Adding a Primary DNS Server to an Existing Zone
Updated: March 2, 2005
Applies To: Windows Server 2003, Windows Server 2003 R2, Windows Server 2003 with SP1, Windows Server 2003 with SP2
If you are installing Domain Name System (DNS) with Active Directory, use the Active Directory Installation Wizard option to automatically install and configure a local DNS server. This option installs the DNS Server service on the computer where you are running the wizard, and it configures the computer's preferred DNS server setting to use the new local DNS server. Configure any other computers that join this domain to use this DNS server's Internet Protocol (IP) address as their preferred DNS server.
If you are installing DNS on a member server, use the procedures in this task.
It is recommended that you manually configure the computer to use a static IP address. If the DNS server is configured to use Dynamic Host Configuration Protocol (DHCP)–assigned dynamic addresses, when the DHCP server assigns a new IP address to the DNS server, the DNS clients that are configured to use that DNS server's previous IP address will be unable to resolve the previous IP address and locate the DNS server.
After you install a DNS server, you can decide how to administer it and its zones. Although you can use a text editor to make changes to server boot and zone files, this method is not recommended. The DNS console and the DNS command-line tool, Dnscmd, simplify maintenance of these files, and they should be used whenever possible. After you begin managing these files by using the console or the command line, editing them manually is not recommended.
You can administer DNS zones that are stored in Active Directory by using the DNS console or the Dnscmd command-line tool only. These zones cannot be administered by using a text editor.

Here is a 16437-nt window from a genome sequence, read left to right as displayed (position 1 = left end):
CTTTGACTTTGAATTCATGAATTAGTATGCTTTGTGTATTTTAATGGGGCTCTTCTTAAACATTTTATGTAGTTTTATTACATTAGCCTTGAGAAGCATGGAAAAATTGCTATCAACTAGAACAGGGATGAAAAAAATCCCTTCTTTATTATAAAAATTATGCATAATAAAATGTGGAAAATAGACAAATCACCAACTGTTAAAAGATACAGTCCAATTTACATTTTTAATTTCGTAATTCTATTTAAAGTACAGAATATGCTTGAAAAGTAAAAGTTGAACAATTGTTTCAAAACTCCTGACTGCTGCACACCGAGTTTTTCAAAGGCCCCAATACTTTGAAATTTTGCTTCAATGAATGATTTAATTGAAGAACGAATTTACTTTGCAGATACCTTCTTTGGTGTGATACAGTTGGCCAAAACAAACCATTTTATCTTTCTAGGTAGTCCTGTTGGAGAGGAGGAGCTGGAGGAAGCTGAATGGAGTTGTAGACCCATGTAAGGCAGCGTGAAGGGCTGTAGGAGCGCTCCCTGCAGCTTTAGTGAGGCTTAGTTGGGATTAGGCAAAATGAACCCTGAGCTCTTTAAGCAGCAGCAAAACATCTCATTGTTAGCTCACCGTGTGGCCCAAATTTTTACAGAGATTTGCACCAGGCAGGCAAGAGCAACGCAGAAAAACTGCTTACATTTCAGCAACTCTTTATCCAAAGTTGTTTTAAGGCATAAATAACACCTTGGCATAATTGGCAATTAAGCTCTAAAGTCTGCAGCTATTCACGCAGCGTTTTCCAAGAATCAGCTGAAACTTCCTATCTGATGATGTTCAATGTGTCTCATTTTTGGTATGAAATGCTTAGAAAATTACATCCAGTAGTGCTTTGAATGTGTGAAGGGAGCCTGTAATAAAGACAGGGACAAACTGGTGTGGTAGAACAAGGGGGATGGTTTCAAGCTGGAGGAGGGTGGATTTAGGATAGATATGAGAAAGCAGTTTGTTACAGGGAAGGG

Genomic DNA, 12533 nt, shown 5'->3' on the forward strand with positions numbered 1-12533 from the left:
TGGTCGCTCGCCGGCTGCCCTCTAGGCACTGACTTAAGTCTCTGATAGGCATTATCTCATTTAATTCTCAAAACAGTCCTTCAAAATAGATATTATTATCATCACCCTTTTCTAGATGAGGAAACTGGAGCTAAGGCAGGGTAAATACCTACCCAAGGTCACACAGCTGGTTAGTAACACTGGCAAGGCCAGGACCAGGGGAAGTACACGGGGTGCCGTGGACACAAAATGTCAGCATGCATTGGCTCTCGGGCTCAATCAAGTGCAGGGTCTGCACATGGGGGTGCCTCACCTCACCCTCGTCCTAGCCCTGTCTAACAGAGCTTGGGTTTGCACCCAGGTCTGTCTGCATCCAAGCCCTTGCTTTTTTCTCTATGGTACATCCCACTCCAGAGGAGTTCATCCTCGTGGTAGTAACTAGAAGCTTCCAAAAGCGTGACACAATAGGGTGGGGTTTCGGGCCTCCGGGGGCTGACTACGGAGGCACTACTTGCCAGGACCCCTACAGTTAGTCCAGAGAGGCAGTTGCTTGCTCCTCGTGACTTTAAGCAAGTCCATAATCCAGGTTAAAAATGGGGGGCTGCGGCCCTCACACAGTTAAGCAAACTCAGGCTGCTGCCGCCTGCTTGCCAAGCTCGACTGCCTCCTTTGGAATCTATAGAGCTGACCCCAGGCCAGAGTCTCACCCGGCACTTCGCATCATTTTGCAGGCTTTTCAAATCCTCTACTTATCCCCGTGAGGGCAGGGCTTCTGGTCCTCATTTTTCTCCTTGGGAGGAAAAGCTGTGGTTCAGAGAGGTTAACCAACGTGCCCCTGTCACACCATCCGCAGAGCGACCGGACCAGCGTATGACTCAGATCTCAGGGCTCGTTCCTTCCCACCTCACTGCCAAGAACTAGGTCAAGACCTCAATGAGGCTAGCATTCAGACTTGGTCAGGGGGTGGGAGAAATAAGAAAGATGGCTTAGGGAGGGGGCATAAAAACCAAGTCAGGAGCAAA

If you uninstall a DNS server that hosts Active Directory-integrated zones, these zones are saved or deleted according to their storage type. For all storage types, the zone data is stored on other domain controllers or DNS servers. It is not deleted unless the DNS server that you uninstall is the last DNS server hosting that zone.
If you uninstall a DNS server hosting standard DNS zones, the zone files will remain in the systemroot\system32\Dns directory, but they will not be reloaded if the DNS server is reinstalled. If you create a new zone with the same name as an old zone, the old zone file is replaced with the new zone file.
When they write DNS server boot and zone data to text files, DNS servers use the Berkeley Internet Name Domain (BIND) file format that is recognized by legacy BIND 4 servers, not the more recent BIND 8 format.
Complete this task after you determine that you need to add a primary DNS server to your environment. For more information about planning a DNS infrastructure, see Deploying Domain Name System (DNS) on the Microsoft Web site (http://go.microsoft.com/fwlink/?LinkId=45677).
To complete this task, perform one the following procedures: